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Our guide to making more sustainable choices

2018 saw the media and public turn its attention to the environment. At we think 2019 is the year for change. We’re sharing our little black book of big green contacts to help you make lasting changes to your environment.

Nick R.

2018 saw the media and public turn its attention to the environment. At we think 2019 is the year for change. We’re sharing our little black book of big green contacts to help you make lasting changes to your environment.

Intense flash floods, crop-withering droughts, unrelenting wildfires and town-ravaging superstorms. These are not scenes from a Hollywood disaster film, but just some of the newsflashes we saw throughout 2018. For decades we’ve known human actions would cause very real climate change – change that is, today, reaching a critical point and can no longer be ignored. We are within 0.5 degrees of a temperature threshold that climate experts are warning will cause significant and widespread changes to the world as we know it.

According to an unprecedented report from the UN Intergovernmental Panel on Climate Change (IPCC) we are now at the stage where “rapid, far-reaching and unprecedented changes in all aspects of society are needed” if we are to avoid catastrophic levels of global warming. We’re talking the kind of warming that completely destroys the world’s coral reefs, melts the entire arctic ice sheet and ensures island communities disappear under rising tides.

Psychologists have come up with the term “statistical numbing” to describe our decreasing empathy when faced with widespread tragedy. There’s no doubt we feel helpless when confronted with a problem of this scale. The fossil fuel industry’s clout remains strong, and policy makers have preferred incremental action over any binding roadmap that brings us closer toward a society that manages not to burn fossil fuels. A transition will not happen overnight.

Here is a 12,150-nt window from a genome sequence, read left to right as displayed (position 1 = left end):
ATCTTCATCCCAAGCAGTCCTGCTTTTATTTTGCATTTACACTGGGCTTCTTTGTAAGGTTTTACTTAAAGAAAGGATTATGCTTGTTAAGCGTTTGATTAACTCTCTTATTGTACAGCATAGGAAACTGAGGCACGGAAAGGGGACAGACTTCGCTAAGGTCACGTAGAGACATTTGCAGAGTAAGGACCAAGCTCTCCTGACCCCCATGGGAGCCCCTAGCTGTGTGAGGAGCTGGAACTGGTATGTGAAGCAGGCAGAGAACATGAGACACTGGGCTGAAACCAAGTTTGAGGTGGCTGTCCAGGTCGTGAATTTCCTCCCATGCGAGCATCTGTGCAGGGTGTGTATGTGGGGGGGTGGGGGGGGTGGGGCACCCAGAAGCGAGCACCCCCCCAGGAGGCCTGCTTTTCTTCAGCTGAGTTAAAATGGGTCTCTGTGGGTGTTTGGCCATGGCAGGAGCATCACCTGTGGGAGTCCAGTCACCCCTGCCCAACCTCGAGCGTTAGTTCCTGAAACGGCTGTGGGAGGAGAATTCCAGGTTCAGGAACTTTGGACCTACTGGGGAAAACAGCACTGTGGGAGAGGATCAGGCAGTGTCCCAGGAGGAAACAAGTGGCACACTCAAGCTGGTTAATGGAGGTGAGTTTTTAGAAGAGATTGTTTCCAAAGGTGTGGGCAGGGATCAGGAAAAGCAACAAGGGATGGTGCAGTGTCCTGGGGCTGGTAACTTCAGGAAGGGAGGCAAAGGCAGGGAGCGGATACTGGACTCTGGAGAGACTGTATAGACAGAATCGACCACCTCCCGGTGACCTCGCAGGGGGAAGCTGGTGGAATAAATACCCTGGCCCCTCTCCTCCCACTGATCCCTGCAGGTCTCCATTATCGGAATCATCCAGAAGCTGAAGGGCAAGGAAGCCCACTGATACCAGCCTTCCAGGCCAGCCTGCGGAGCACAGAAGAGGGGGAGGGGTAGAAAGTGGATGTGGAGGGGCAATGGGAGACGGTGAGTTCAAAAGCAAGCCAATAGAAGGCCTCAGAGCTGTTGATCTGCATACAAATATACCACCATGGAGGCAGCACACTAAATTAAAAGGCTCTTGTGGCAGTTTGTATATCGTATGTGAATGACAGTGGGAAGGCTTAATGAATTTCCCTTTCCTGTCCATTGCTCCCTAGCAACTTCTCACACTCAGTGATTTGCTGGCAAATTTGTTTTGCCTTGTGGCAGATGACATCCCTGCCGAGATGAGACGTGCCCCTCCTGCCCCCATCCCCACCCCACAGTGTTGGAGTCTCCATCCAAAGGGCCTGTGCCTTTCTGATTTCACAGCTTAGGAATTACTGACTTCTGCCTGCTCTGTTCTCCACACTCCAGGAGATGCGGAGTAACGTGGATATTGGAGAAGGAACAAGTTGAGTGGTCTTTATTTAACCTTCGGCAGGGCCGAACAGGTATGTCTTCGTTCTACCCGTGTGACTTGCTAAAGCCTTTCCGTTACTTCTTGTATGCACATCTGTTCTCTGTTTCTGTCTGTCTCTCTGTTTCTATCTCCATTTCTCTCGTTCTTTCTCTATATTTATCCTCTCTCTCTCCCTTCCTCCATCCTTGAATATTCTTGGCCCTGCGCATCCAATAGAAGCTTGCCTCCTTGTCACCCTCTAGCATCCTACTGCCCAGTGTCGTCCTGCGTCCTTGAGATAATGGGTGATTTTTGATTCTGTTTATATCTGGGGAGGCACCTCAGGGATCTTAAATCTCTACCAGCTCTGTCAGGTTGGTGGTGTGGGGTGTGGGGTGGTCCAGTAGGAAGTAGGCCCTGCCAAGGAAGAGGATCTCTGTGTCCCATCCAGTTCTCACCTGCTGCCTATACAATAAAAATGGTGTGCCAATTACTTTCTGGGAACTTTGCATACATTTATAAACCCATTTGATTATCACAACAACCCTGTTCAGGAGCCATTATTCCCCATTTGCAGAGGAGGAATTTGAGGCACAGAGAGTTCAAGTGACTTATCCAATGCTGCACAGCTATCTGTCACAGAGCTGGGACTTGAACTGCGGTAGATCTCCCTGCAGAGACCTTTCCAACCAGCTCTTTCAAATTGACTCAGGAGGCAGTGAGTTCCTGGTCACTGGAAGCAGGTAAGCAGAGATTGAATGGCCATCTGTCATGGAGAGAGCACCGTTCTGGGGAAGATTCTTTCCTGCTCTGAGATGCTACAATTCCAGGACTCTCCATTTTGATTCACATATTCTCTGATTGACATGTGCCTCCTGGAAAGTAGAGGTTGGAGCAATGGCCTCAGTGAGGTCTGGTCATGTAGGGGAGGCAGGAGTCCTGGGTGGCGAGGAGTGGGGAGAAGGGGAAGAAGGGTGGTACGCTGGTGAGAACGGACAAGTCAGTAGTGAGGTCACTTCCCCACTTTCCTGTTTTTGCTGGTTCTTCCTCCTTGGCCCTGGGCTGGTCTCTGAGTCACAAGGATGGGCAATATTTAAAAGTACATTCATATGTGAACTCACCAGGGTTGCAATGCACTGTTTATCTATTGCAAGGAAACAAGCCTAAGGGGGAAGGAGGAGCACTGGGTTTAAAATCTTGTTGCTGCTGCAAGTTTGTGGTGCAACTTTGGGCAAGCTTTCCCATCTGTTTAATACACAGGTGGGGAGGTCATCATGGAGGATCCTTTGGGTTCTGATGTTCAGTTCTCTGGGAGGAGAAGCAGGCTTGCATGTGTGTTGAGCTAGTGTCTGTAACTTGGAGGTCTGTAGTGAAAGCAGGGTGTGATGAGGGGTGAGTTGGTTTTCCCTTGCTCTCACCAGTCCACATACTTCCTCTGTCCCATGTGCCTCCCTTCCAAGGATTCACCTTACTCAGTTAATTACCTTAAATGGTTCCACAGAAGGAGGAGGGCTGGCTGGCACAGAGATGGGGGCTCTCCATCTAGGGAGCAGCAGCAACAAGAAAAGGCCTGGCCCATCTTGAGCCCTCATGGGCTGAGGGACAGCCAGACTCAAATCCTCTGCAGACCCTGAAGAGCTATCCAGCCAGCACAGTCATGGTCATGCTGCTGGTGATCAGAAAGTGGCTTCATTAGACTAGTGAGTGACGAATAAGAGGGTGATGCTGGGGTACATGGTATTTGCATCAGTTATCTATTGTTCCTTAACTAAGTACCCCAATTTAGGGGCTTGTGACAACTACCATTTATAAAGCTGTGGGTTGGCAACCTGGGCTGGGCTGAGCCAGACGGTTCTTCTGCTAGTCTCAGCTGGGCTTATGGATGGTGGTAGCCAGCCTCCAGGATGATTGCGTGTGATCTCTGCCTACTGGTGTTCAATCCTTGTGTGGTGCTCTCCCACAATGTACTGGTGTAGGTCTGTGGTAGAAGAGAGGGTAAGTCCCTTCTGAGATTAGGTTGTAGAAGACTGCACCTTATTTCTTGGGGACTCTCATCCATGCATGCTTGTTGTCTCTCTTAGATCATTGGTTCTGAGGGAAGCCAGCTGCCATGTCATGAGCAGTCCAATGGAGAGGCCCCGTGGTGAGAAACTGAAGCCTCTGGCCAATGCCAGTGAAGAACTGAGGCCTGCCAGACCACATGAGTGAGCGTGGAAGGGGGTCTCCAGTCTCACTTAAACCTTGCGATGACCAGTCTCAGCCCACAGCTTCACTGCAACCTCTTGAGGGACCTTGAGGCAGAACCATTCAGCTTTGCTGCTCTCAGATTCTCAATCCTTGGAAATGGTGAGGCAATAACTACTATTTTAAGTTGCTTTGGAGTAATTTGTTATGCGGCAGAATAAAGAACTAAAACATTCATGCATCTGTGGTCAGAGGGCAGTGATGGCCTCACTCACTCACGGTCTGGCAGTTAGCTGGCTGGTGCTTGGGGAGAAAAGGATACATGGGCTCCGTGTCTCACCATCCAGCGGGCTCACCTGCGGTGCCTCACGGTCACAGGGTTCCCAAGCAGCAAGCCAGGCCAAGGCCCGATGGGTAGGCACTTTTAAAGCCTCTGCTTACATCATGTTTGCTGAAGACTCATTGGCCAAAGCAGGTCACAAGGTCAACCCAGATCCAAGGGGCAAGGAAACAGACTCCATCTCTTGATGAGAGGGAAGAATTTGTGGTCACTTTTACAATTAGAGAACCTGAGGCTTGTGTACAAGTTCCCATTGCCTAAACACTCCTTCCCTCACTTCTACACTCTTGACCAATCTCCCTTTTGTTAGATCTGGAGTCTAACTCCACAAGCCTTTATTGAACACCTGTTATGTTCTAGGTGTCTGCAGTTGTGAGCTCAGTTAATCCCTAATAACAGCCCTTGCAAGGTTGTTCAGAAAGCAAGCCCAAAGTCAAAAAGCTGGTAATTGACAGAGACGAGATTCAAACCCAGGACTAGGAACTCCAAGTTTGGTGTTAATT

The science on the dangers of excessive emissions is conclusive. Lesser known is that in the early 80’s policy makers nearly reached a far-reaching global action plan. We must again work to bridge the gap between science and policy.

Faced with these stark warnings, governments and brands both small and large are taking positive steps to adopt sustainable practices. The EU has implemented a Circular Economy Package, a step in the right direction. In 2019, 170 countries will begin the phase out of HFCs, a common refrigerant with 9000 times the warming power of CO2, found in fridges and air conditioning units. Consumer goods giant Unilever has promised to source all of its materials sustainably by 2020, cut single use plastic in the UK by 2025 and be carbon positive by 2030. At last September’s Global Climate Action Summit, car manufacturers from around the world pledged to invest more in electric energy.

At we’re all about solutions. While saving the planet sounds like a big ask, we’ve put together a list of high impact actions you can take that will make a difference, not just to the planet but to your wellbeing and your bank balance too. From adjusting our diets to rethinking the way we dispose of our rubbish, here’s how you can shrink your carbon footprint, reduce waste and even save some pennies in the process.

1. Eat less meat

University of Oxford researchers revealed the huge footprint of livestock in an extensive study – “it provides just 18% of calories but takes up 83% of farmland,” making avoiding meat and dairy the “single biggest way to reduce your impact on planet earth.”

But it’s not just what you eat but where it comes from that matters. Consuming 100 g of beef raised on deforested land produces 105 kg of greenhouse gasses (that’s the equivalent of driving 415 km in a car) – an alarming figure even before considering much of what cows release is Methane, a greenhouse gas 23 times more potent than CO2.

In the UK, more than a quarter of meals now contain no meat or fish, thanks in part to the availability of meat alternatives like Quorn and the rise in vegan joints such as Temple of Seitan and Big V London. Tesco has started to sell The Beyond Burger in the chilled meat aisle alongside animal-based proteins. If going vegan is a daunting prospect, try Meat Free Mondays of find veggie recipe inspiration at, and use the BBC’s food carbon footprint calculator to see how you can reduce your diet’s impact.

2. Switch to a green energy supplier

Experts say we need to slash CO2 emissions almost in half (45%) by 2030. How? By replacing fossil fuel-derived oil, carbon and gas with renewables. Green energy suppliers Bulb and Octopus Energy are cheaper than the big six and offer 100% renewable energy without tying customers into pricey contracts. Find the cheapest tariff for your area using Big Green Switch.

3. Play it cool

Household heating is said to contribute 20% of the UK’s emissions. As well as providing tips on home insulation, the Energy Saving Trust says you only need to turn down the thermostat by 1 °C to slash CO2 emissions by 300 kg per year – the £75 saving on your bill is a good motivator too.

4. Put your money where your mouth is